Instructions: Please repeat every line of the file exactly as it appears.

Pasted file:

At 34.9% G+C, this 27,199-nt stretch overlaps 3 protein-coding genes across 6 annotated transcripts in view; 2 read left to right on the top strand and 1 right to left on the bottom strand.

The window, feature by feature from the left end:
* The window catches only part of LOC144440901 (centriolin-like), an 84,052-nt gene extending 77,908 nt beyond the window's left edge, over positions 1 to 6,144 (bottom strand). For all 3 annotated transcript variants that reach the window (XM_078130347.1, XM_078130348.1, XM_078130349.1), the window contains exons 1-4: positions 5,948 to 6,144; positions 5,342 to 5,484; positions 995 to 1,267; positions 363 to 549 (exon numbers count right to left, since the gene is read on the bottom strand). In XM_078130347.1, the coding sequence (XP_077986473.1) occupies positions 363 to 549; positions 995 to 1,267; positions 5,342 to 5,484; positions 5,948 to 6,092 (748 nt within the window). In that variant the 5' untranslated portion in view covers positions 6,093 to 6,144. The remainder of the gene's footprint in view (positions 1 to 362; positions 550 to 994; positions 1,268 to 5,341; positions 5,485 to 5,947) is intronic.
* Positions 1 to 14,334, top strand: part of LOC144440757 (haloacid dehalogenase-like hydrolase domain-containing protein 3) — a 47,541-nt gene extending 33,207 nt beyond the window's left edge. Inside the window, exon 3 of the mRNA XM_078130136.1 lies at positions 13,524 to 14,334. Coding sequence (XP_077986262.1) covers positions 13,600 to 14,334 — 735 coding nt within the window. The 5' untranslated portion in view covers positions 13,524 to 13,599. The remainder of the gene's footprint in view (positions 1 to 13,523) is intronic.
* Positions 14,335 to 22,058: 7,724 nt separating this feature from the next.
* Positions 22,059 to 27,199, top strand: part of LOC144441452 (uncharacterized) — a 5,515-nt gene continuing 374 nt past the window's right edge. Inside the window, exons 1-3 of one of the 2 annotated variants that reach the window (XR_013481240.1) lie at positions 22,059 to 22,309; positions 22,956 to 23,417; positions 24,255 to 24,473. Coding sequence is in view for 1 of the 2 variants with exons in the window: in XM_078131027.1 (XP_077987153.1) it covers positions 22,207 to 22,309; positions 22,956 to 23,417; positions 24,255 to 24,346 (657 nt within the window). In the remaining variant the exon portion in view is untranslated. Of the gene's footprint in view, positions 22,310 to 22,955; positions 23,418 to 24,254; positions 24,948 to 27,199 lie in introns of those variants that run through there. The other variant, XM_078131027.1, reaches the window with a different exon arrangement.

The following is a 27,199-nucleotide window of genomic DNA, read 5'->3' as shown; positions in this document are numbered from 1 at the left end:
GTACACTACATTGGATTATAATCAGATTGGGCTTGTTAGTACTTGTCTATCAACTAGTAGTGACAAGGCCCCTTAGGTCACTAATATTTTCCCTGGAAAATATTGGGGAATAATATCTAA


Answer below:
At 34.9% G+C, this 27,199-nt stretch overlaps 3 protein-coding genes across 6 annotated transcripts in view; 2 read left to right on the top strand and 1 right to left on the bottom strand.

The window, feature by feature from the left end:
* The window catches only part of LOC144440901 (centriolin-like), an 84,052-nt gene extending 77,908 nt beyond the window's left edge, over positions 1 to 6,144 (bottom strand). For all 3 annotated transcript variants that reach the window (XM_078130347.1, XM_078130348.1, XM_078130349.1), the window contains exons 1-4: positions 5,948 to 6,144; positions 5,342 to 5,484; positions 995 to 1,267; positions 363 to 549 (exon numbers count right to left, since the gene is read on the bottom strand). In XM_078130347.1, the coding sequence (XP_077986473.1) occupies positions 363 to 549; positions 995 to 1,267; positions 5,342 to 5,484; positions 5,948 to 6,092 (748 nt within the window). In that variant the 5' untranslated portion in view covers positions 6,093 to 6,144. The remainder of the gene's footprint in view (positions 1 to 362; positions 550 to 994; positions 1,268 to 5,341; positions 5,485 to 5,947) is intronic.
* Positions 1 to 14,334, top strand: part of LOC144440757 (haloacid dehalogenase-like hydrolase domain-containing protein 3) — a 47,541-nt gene extending 33,207 nt beyond the window's left edge. Inside the window, exon 3 of the mRNA XM_078130136.1 lies at positions 13,524 to 14,334. Coding sequence (XP_077986262.1) covers positions 13,600 to 14,334 — 735 coding nt within the window. The 5' untranslated portion in view covers positions 13,524 to 13,599. The remainder of the gene's footprint in view (positions 1 to 13,523) is intronic.
* Positions 14,335 to 22,058: 7,724 nt separating this feature from the next.
* Positions 22,059 to 27,199, top strand: part of LOC144441452 (uncharacterized) — a 5,515-nt gene continuing 374 nt past the window's right edge. Inside the window, exons 1-3 of one of the 2 annotated variants that reach the window (XR_013481240.1) lie at positions 22,059 to 22,309; positions 22,956 to 23,417; positions 24,255 to 24,473. Coding sequence is in view for 1 of the 2 variants with exons in the window: in XM_078131027.1 (XP_077987153.1) it covers positions 22,207 to 22,309; positions 22,956 to 23,417; positions 24,255 to 24,346 (657 nt within the window). In the remaining variant the exon portion in view is untranslated. Of the gene's footprint in view, positions 22,310 to 22,955; positions 23,418 to 24,254; positions 24,948 to 27,199 lie in introns of those variants that run through there. The other variant, XM_078131027.1, reaches the window with a different exon arrangement.

The following is a 27,199-nucleotide window of genomic DNA, read 5'->3' as shown; positions in this document are numbered from 1 at the left end:
GTACACTACATTGGATTATAATCAGATTGGGCTTGTTAGTACTTGTCTATCAACTAGTAGTGACAAGGCCCCTTAGGTCACTAATATTTTCCCTGGAAAATATTGGGGAATAATATCTAA